Funding: they receive some funds under central schemes (SSWB, Rahul Gandhi) and the builders pay per child.

There is a trend in Pune of construction bankruptcies and flats not selling. Then the builders see the creches as a financial burden. But some have experienced the benefits and initiate getting creches on their new sites. They do have repeat builders.

Other NGOs have shorter-term goals or are focused exclusively on education. TMCP has a holistic child approach and four verticals:

  • Health
  • Nutrition
  • Education
  • Recreation

They do partner/collaborate with other NGOs i.e Door Step

We discussed the mobility of the women and the children. TMCP has no control. They are experimenting with tracking but there are many barriers. Some engineers and contractors are aware of the program and will inform TMCP if families are moving. But they may return to their hometown and then cannot be tracked.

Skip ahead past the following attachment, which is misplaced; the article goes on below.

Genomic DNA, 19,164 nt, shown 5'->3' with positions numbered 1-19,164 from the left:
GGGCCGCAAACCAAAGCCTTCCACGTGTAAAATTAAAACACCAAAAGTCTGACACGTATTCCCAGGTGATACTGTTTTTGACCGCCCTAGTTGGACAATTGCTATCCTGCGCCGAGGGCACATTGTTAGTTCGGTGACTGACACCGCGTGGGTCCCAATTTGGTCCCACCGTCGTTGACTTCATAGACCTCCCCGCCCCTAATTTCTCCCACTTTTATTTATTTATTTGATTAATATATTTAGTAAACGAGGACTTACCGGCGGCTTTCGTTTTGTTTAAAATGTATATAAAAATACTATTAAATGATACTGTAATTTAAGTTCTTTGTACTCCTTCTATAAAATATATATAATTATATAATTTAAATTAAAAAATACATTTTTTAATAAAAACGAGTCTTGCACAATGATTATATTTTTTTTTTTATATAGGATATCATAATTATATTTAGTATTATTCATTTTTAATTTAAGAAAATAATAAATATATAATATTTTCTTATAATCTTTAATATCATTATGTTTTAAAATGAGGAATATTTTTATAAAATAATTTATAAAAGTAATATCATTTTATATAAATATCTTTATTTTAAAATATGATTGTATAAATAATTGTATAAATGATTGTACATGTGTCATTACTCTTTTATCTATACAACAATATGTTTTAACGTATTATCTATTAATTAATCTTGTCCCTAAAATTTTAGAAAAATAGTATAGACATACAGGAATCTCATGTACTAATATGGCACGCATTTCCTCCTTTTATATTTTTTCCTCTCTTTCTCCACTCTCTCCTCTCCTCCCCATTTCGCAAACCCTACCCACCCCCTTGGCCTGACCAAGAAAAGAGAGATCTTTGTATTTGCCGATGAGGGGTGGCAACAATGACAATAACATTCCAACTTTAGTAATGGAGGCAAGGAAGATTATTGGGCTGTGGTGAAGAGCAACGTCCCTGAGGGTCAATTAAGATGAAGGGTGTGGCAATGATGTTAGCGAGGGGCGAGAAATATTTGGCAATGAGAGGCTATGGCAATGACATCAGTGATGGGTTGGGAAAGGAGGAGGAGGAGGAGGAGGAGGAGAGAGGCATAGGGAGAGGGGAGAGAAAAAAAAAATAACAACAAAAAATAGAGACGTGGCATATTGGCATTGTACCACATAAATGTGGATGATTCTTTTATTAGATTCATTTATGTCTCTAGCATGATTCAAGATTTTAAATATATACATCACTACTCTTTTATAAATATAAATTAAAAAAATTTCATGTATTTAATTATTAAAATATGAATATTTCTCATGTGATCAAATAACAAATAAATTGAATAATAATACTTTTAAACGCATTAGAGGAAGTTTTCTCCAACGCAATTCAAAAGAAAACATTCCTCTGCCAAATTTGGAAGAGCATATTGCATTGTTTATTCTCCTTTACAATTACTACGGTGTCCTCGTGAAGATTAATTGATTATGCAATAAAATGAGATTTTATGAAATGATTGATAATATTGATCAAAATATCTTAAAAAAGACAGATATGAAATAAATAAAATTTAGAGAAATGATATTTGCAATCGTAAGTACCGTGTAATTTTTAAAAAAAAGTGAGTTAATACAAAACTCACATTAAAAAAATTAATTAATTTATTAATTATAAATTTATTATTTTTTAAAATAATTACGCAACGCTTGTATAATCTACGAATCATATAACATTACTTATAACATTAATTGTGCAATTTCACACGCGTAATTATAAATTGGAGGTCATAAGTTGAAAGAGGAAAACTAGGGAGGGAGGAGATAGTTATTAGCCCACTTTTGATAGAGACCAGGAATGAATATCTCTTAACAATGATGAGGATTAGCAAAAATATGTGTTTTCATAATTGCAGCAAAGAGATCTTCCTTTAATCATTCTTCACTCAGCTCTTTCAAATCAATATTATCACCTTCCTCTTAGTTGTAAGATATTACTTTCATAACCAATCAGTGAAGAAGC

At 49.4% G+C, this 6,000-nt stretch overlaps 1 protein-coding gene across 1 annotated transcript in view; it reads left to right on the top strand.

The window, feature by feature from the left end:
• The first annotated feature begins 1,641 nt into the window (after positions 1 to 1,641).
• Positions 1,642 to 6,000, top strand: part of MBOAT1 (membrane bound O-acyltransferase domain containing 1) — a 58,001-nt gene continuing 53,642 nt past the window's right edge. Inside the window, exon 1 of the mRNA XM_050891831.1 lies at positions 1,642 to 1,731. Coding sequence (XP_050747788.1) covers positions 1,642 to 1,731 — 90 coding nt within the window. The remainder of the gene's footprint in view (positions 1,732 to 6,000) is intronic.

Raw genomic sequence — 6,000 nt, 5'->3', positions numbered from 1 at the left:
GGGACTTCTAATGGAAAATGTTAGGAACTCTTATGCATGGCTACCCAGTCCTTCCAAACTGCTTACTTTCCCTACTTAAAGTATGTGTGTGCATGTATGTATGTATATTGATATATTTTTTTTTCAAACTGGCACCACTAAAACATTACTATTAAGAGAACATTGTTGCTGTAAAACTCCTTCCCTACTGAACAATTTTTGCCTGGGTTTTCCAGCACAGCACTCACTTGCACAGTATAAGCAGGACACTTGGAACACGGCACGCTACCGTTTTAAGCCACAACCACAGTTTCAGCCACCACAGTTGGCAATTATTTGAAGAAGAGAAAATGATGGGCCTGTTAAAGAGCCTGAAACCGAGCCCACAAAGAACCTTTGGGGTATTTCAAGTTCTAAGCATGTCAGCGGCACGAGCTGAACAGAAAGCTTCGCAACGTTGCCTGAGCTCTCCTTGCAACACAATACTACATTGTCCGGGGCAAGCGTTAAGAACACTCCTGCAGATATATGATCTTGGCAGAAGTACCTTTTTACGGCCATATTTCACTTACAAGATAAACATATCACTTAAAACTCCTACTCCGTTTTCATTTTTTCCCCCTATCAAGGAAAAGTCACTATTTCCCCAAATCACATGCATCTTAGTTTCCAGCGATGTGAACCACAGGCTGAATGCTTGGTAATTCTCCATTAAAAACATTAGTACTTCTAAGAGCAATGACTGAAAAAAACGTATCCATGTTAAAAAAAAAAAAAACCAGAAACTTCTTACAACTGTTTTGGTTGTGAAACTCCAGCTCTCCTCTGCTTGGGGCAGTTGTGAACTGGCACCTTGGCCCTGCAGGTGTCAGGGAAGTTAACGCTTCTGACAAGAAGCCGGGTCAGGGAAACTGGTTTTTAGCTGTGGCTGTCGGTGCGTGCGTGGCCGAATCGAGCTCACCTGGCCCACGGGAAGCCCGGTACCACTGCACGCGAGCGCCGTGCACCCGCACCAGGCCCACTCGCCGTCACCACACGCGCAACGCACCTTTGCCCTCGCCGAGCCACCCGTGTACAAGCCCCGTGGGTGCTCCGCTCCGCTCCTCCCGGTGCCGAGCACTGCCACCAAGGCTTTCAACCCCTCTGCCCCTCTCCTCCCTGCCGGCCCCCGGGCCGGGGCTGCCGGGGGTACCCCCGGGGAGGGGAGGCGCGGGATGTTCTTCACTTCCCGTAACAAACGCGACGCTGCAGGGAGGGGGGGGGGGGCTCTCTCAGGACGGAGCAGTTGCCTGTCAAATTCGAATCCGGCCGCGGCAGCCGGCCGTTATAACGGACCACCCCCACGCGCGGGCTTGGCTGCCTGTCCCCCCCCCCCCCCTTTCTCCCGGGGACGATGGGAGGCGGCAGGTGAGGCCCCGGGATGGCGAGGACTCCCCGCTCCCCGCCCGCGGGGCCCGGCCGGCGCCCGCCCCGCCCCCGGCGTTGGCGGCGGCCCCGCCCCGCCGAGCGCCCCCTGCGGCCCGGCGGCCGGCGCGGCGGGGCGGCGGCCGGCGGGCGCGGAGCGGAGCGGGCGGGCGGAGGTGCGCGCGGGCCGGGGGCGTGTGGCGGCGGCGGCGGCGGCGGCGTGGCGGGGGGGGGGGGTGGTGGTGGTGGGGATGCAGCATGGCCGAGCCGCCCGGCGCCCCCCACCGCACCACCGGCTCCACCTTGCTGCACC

Amazing story of some of the children who are continuing their education. Some of the children (over 80) have been enrolled in residential schools. This is supported by CSR funds. There is a selection process and then the parents need to be convinced. Many say no but it helps if they know someone whose child has continued at a school.

A story of a 14 year old who was removed from a hostel by parents and taken to the village to be married. She called TMCP and, with the help of grandparents and police, was “rescued” and returned to school. She had been involve in the Panchayat and knew her rights.